On Dec. 15, today, any counties with unsold antlerless deer quotas will go on sale. Most of those counties will be in southern Iowa. A reminder to deer hunters is that their 2012 hunting license is valid through Jan. 10. For those wishing to hunt the late antlerless special season from Jan. 11 to the 20, a new valid 2013 hunting license and habitat fee will need to be purchased.

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Iowa OTTER and BOBCAT quotas have been met. Those seasons are now officially closed. Should a trapper catch one inadvertently, it must be reported immediately to a conservation officer. Do that to stay out of trouble with a court citation. The bobcat quota of 450 animals was reached at the end of November. Trapping was legal in select southern or western counties. Otter season closed Nov. 24 when its quota of 850 was obtained.

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This scribe participated in the local Christmas Bird Count this week. My 55 mile route did not turn up anything unusual. Nine bald eagles were on the list along with red-tailed hawks, kestrels, crows, wild turkeys, and bunch of common birds at the feeder at home. I'll have a more complete tally list from other observers to share with you in the near future. Sand Lake is presently holding about 3,000 Canada geese and a smattering of other duck species. Geese will hang around all winter if they do not have too much snow to work through. Once feeding becomes too difficult due to deep snow, the geese will move south to the open areas just beyond the snow line.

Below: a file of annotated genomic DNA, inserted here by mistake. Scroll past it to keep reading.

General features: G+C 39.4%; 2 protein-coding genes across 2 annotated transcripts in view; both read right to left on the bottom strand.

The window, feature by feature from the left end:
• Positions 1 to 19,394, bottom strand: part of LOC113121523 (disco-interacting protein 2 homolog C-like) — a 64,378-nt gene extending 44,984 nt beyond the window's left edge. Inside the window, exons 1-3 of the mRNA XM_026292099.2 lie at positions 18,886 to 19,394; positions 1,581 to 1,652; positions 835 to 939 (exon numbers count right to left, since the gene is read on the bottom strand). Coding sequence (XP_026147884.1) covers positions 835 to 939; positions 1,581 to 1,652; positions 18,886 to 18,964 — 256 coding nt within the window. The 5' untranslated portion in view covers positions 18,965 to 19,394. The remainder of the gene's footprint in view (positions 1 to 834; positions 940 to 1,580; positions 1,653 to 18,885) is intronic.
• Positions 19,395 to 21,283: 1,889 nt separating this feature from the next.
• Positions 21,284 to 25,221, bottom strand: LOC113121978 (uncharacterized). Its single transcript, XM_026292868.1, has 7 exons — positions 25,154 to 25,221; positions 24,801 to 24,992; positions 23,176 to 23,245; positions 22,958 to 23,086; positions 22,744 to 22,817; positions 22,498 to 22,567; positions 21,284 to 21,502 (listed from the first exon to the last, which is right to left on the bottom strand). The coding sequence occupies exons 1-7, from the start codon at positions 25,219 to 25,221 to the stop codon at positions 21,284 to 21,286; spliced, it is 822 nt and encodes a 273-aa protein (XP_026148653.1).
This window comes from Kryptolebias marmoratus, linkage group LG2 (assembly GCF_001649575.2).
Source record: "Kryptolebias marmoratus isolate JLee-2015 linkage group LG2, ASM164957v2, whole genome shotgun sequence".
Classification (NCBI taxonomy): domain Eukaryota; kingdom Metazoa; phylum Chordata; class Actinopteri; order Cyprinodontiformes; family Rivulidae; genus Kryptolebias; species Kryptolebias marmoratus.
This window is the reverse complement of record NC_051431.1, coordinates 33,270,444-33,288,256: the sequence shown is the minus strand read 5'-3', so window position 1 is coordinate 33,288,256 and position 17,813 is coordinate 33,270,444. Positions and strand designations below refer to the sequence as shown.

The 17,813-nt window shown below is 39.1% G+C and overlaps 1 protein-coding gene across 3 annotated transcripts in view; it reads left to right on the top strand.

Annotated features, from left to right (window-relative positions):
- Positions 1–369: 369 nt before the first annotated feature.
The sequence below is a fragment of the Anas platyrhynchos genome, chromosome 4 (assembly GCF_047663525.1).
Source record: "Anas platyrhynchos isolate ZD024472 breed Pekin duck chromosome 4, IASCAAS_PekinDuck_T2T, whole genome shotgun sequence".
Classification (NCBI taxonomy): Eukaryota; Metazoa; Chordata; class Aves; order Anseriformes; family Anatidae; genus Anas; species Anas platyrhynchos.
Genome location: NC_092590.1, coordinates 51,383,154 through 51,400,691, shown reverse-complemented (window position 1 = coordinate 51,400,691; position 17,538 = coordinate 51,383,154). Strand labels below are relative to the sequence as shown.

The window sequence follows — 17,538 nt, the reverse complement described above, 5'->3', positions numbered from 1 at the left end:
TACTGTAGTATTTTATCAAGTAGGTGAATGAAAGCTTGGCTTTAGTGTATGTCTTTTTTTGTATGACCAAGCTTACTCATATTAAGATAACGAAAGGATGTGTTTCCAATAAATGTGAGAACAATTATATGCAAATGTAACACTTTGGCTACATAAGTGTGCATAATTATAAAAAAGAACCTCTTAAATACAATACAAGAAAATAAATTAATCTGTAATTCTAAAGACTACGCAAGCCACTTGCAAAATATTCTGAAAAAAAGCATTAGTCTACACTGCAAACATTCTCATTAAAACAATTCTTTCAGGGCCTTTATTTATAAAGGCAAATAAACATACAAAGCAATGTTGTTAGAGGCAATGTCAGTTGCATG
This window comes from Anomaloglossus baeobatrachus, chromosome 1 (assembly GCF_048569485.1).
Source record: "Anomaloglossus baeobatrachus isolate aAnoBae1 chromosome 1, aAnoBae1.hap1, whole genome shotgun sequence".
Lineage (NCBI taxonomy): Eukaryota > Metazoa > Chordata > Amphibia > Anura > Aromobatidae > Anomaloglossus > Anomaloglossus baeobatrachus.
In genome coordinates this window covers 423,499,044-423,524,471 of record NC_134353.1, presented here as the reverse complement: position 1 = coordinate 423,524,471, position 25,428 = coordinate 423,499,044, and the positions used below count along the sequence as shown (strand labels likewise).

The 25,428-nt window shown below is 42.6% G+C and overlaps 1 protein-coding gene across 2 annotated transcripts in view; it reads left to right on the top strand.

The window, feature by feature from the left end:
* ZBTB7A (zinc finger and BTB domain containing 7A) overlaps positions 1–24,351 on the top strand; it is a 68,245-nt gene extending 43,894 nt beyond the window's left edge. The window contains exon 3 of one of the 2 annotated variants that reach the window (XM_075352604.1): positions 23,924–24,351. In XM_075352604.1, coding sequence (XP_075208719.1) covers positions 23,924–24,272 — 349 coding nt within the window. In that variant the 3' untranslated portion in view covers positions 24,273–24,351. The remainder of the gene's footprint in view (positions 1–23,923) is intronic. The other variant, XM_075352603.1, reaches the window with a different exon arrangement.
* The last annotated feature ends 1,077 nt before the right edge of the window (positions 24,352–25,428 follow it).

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As readers of this column already know, natural history subjects of just about any kind will draw my interest. Today's story is number 1,107 since I began this series in October 1993. I like the natural world and strive to understand as much as I can about what makes it all work together. Wildlife is just one aspect of many natural history subjects. Birds in particular are just one of the most deserving of all vertebrates. Roger Tory Peterson, author of many birding stories and guide books, calls birds "perhaps the best entre'e into the study of natural history, and a very good wedge into conservation awareness."

My upbringing on a Bremer County dairy farm was not centered on bird watching for any particular conservation value, unless it was at the end of a .22 rifle or a 20 gauge shotgun. I had an intense dislike for chickens and a few roosters that persisted on chasing me while I rode my bicycle too close. Chasing pheasants was a lot more fun for me and my mongrel dog Sport. What I didn't know then was how life on that small farm would shape my skills of observation about the natural world. Fast forward at least six decades and I'm still inquisitive about the universe, our own sun and its planetary system, Earth's natural history over geologic time, and the interplay of events in the ecosystem humans share with all other living things. If I'm interested in the subject, I'll try to make it informative and factual for you to learn and enjoy.

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Garry Brandenburg is a graduate of Iowa State University with BS degree in Fish & Wildlife Biology. He is the retired director of the Marshall County Conservation Board. Contact him at PO Box 96, Albion, IA 50005.